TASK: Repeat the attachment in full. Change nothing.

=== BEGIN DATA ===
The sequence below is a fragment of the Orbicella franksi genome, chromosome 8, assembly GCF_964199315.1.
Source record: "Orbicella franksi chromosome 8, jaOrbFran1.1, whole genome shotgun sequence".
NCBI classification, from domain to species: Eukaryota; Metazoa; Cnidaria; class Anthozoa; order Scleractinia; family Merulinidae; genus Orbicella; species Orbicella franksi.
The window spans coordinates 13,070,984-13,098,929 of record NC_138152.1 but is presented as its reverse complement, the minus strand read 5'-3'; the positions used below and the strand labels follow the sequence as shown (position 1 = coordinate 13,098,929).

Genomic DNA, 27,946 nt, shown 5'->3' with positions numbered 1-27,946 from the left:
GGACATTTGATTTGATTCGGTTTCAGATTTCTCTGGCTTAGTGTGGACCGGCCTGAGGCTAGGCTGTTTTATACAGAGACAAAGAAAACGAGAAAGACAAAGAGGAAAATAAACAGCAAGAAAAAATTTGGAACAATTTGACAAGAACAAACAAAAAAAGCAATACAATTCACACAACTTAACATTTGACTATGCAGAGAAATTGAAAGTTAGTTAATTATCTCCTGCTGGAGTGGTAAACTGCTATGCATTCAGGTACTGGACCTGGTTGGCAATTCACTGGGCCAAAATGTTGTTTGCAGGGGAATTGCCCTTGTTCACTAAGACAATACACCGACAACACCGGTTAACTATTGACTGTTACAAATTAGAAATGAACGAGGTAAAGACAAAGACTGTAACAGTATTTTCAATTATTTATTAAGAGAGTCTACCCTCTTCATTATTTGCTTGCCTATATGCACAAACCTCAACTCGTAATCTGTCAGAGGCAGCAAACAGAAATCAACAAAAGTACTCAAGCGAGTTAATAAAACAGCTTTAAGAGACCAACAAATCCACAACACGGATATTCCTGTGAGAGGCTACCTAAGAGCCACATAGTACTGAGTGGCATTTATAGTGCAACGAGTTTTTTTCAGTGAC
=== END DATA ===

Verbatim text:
The sequence below is a fragment of the Orbicella franksi genome, chromosome 8, assembly GCF_964199315.1.
Source record: "Orbicella franksi chromosome 8, jaOrbFran1.1, whole genome shotgun sequence".
NCBI classification, from domain to species: Eukaryota; Metazoa; Cnidaria; class Anthozoa; order Scleractinia; family Merulinidae; genus Orbicella; species Orbicella franksi.
The window spans coordinates 13,070,984-13,098,929 of record NC_138152.1 but is presented as its reverse complement, the minus strand read 5'-3'; the positions used below and the strand labels follow the sequence as shown (position 1 = coordinate 13,098,929).

Genomic DNA, 27,946 nt, shown 5'->3' with positions numbered 1-27,946 from the left:
GGACATTTGATTTGATTCGGTTTCAGATTTCTCTGGCTTAGTGTGGACCGGCCTGAGGCTAGGCTGTTTTATACAGAGACAAAGAAAACGAGAAAGACAAAGAGGAAAATAAACAGCAAGAAAAAATTTGGAACAATTTGACAAGAACAAACAAAAAAAGCAATACAATTCACACAACTTAACATTTGACTATGCAGAGAAATTGAAAGTTAGTTAATTATCTCCTGCTGGAGTGGTAAACTGCTATGCATTCAGGTACTGGACCTGGTTGGCAATTCACTGGGCCAAAATGTTGTTTGCAGGGGAATTGCCCTTGTTCACTAAGACAATACACCGACAACACCGGTTAACTATTGACTGTTACAAATTAGAAATGAACGAGGTAAAGACAAAGACTGTAACAGTATTTTCAATTATTTATTAAGAGAGTCTACCCTCTTCATTATTTGCTTGCCTATATGCACAAACCTCAACTCGTAATCTGTCAGAGGCAGCAAACAGAAATCAACAAAAGTACTCAAGCGAGTTAATAAAACAGCTTTAAGAGACCAACAAATCCACAACACGGATATTCCTGTGAGAGGCTACCTAAGAGCCACATAGTACTGAGTGGCATTTATAGTGCAACGAGTTTTTTTCAGTGAC